Why Global Shale Development Drags

While shale unproved technically recoverable resources have been identified around the world, development has been limited to North America. At the SPE Hydraulic Fracturing Technology Conference in The Woodlands, Texas, in early February, service company executives offered reasons why international development could be years off.

Even in countries where there is an urgent need for more oil and gas, such as India and China, there are obstacles to development ranging from electrical code incompatibility issues to the lack of equipment needed for factorylike development to questions about rock properties and mineral rights. A sample of the barriers to development in Australia, China, Saudi Arabia, and India shows why it takes time to develop a country’s shale gas or oil potential.

Karl Blanchard, vice president of unconventional resources at Halliburton, outlined the challenges facing the development of unconventional resources outside  of North America at February’s SPE Hydraulic Fracturing Technology Conference in The Woodlands, Texas. Photo courtesy of Barchfeld Photography.


The country has an established oil and gas industry, but the cost of drilling horizontal wells is two or three times higher than in North America because of a lack of infrastructure and the supplies needed to drill and complete horizontal wells.

Even in Australia’s Cooper basin, long the heart of the country’s onshore upstream activity, the average cost of shale wells is running between USD 10 million and USD 15 million—a figure that needs to be closer to USD 8 million to turn a profit.  “There are other examples there of wells costing over USD 20 million and some as high as USD 30 million. So clearly, we are not efficient yet,” Karl Blanchard, vice president of unconventional resources at Halliburton, said during a conference panel session.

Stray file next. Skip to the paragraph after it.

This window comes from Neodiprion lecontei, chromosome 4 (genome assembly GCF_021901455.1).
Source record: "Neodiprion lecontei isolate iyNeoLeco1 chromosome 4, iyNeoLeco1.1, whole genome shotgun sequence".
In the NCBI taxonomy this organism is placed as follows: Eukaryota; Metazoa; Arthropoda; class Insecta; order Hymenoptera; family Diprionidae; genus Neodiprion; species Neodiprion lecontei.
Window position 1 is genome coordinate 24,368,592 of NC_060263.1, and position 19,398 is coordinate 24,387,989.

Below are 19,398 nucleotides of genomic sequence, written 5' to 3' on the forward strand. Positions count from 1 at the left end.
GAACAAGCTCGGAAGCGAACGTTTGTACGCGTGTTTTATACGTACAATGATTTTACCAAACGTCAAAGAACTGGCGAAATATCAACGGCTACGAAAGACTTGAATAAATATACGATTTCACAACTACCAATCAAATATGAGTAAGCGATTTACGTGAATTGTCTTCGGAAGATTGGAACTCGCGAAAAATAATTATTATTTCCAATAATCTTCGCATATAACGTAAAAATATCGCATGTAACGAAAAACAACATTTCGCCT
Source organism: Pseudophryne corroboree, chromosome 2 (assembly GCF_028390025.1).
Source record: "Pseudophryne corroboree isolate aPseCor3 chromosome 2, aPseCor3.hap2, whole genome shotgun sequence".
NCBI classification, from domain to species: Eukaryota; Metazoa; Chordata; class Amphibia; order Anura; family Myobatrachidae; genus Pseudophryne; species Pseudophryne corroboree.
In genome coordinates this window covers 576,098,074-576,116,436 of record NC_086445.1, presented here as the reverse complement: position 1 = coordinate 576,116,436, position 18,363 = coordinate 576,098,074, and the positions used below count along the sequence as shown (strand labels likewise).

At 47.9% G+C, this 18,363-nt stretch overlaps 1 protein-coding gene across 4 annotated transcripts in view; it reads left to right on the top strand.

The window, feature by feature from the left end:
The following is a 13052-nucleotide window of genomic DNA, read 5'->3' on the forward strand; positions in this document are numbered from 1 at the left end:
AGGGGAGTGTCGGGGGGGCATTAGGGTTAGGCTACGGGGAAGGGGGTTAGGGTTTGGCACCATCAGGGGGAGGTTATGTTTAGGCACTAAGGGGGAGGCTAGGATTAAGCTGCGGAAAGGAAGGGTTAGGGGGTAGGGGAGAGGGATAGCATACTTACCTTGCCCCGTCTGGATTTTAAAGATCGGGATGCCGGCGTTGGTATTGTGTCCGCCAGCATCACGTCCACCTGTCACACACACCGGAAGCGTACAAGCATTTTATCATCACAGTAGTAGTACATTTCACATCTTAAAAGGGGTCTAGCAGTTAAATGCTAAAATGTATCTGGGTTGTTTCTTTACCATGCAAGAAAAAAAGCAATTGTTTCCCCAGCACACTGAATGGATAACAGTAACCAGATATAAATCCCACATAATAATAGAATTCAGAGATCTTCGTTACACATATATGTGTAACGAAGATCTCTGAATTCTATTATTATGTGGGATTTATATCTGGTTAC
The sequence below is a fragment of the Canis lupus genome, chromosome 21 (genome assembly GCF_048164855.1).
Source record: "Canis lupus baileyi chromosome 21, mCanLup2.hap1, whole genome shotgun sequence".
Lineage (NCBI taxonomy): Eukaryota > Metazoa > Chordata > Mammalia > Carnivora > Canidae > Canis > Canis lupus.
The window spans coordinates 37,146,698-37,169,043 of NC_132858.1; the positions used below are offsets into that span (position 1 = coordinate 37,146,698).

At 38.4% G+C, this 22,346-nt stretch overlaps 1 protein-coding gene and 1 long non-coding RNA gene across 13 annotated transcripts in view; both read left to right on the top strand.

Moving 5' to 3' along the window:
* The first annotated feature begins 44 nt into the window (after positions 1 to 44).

The cost of development is also a barrier. The operator who drilled the first shale well in Australia first had to build a 50-mile (80-km) road just to access the drillsite, said Jeff Miesenhelder, vice president of unconventional resources at Schlumberger. Regulatory issues, such as nuances in the country’s electrical code that can lead to delays of imports of equipment from North America into Australia for up to a year, are also an issue. “If you want to bring a frac unit or a drilling rig into Australia, you basically have to rewire it, because the code is completely different. It requires wires to be a certain color,” he said.


The largest obstacle to significant shale production in China is the country’s lack of reliable geologic data, Blanchard said. Before more investment makes its way into China, Blanchard said better information is needed about the layers of rock because the success of horizontal drilling and fracturing depends heavily on it. “The industry has concerns about whether the rock is really there, or what size the reserves really are,” he said.

Unconventional exploration in China is centered in two major areas: the Sichuan and Tarim basins. Both areas have an existing oil and gas infrastructure that can be used; however, they illustrate the extreme ends of the spectrum in regards to population density, which complicates logistics. “The unconventional oil and gas there is either out in the middle of nowhere, or it is right in the middle of everyone,” Blanchard said.

In addition to questions about the geology and supply chain issues, another issue in China involves the structure of production sharing agreements. Chinese law does not grant international companies ownership of any of the mineral rights, thereby preventing companies from booking reserves and consequently, this holds back investment. Blanchard expressed optimism that the problem is being worked on and it “will ease and improve” over time.